2 die in shootout at federal prison
ARRESTS: Five guards face charges in a sex and contraband investigation. DEAD: A guard who wasn't supposed to be armed kills a federal agent.
By ALEX LEARY, EDDY RAMIREZ and JENNIFER LIBERTO
Published June 22, 2006
TALLAHASSEE - A federal prison guard pulled a gun and opened fire on startled government agents who showed up Wednesday morning to arrest him and five other guards.
When it was over, the guard and one of the agents were dead and another prison worker was seriously wounded.
"These agents were just out trying to do their job ... and it just didn't go down exactly as planned,'' said Michael Folmar, the FBI special agent in charge for North Florida.
The shootout, 3 miles east of the state Capitol, capped a months-long investigation of allegations that guards traded contraband and money for sex with female prisoners at the Federal Correctional Institution. Agents expected an orderly surrender because guns are banned.
The lurid allegations were detailed in a 13-page indictment a grand jury issued Tuesday.
"The guards were unaware of these indictments today," Folmar said. "This arrest situation was done in a manner to be very controlled ... so we could take this down and there would be no violence."
Five guards were arrested without incident. But at 7:42 a.m., Ralph Hill, 43, opened fire near the lobby of the men's detention center, adjacent to the women's prison.
Hill was killed along with William "Buddy" Sentner, 44, a federal agent with the Department of Justice Inspector General's Office in Orlando.
It was unclear who fired the fatal shots, how long the shootout lasted or how many bullets were fired.
"The only thing I can think of is he didn't want the embarrassment or the risk of going to prison," said Mitch DeLong, a guard who arrived for work shortly after the shooting. "I just can't believe it."
Hill's attorney said he was equally shocked by the shooting. "It was totally out of character," Timothy Jansen said. "He would not, should not, have had a gun at work." Jansen said Hill hired him in November and was cooperating with the investigation. "He maintained his innocence," Jansen said.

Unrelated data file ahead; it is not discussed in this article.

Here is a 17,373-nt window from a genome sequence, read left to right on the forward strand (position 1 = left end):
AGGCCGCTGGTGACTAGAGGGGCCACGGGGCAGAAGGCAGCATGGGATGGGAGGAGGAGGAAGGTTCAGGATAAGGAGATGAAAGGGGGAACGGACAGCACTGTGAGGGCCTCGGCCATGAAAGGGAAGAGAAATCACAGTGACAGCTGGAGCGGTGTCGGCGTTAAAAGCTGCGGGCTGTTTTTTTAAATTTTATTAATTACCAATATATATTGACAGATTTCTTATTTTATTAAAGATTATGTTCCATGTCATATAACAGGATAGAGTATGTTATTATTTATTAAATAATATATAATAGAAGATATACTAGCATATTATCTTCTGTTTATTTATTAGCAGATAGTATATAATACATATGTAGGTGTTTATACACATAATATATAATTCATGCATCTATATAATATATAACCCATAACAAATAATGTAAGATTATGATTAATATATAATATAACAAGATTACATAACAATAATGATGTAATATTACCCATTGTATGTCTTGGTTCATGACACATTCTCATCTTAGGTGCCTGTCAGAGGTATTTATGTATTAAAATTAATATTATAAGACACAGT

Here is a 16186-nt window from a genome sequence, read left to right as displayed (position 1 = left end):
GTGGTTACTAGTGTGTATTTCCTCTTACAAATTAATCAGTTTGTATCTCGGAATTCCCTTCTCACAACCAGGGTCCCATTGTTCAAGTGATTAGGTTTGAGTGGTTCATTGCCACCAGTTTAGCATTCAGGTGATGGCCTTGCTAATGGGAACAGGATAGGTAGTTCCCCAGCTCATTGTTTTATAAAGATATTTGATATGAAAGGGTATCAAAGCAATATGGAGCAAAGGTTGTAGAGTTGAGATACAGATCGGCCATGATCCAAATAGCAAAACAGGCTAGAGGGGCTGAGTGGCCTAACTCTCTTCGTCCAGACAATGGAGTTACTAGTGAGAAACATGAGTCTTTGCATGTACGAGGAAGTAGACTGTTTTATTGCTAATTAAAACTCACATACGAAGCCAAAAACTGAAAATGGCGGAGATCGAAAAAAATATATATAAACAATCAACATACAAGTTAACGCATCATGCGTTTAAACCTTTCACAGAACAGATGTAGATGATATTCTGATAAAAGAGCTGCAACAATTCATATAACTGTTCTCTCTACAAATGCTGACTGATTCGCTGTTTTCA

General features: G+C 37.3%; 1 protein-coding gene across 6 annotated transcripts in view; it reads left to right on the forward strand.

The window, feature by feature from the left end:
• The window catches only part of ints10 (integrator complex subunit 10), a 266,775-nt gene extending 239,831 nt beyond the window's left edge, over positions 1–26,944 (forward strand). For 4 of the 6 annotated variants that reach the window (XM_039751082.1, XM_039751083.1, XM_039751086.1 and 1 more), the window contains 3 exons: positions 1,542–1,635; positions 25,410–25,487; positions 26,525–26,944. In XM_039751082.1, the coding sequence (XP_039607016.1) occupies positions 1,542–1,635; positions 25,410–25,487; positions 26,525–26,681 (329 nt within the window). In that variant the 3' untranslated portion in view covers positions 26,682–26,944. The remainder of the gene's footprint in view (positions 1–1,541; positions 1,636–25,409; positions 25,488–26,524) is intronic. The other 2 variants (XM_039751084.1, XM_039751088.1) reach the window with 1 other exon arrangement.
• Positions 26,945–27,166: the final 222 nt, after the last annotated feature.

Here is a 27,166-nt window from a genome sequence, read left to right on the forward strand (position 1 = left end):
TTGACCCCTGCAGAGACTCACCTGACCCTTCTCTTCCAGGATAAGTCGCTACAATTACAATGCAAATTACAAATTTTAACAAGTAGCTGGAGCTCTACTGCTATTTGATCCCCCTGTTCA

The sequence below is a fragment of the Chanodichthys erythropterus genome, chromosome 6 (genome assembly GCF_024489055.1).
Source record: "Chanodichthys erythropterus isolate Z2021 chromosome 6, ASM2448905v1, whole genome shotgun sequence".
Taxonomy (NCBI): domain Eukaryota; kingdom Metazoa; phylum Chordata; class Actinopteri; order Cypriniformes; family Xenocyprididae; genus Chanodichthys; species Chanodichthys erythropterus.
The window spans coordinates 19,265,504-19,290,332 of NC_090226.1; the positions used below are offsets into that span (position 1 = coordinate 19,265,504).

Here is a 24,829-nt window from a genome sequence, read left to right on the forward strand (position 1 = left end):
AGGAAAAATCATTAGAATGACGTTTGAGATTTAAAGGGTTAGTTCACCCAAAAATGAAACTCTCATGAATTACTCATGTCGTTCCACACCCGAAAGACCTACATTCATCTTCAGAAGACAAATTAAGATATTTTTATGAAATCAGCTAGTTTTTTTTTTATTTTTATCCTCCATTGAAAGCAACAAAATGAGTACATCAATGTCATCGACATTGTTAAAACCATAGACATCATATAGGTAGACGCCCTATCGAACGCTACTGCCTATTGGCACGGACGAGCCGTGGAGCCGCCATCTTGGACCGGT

Sentner, formerly a Secret Service agent, was a polygrapher and criminal investigator with degrees from the University of Maryland and Georgetown University. "Special Agent Sentner was a dedicated law enforcement agent and a valued colleague and friend," said Glenn A. Fine, inspector general at the U.S. Department of Justice.
The wounded prison employee was identified only as a lieutenant. His wounds are serious, but he is expected to recover, officials said. "He's an outstanding guy," DeLong said.
Few specifics were given Wednesday. Tallahassee police forensic investigators wore white hazardous materials suits and combed the front entrance to the brick federal complex, which is surrounded by a 20-foot fence and razor wire. Small numbered evidence markers were placed on the sidewalk and in the mulch off to the side.
The FBI dispatched a shooting review team from Washington, D.C., which was to begin work this morning. "They are the ones who are going to piece all this together," Folmar said.
Guards are prohibited from taking personal weapons into prison facilities but they are not screened like visitors, according to the federal Bureau of Prisons. The indictment alleges that such freedom also allowed guards to smuggle contraband and enter restricted areas in the facility. Guards could also request specific work assignments and switch assignments with others.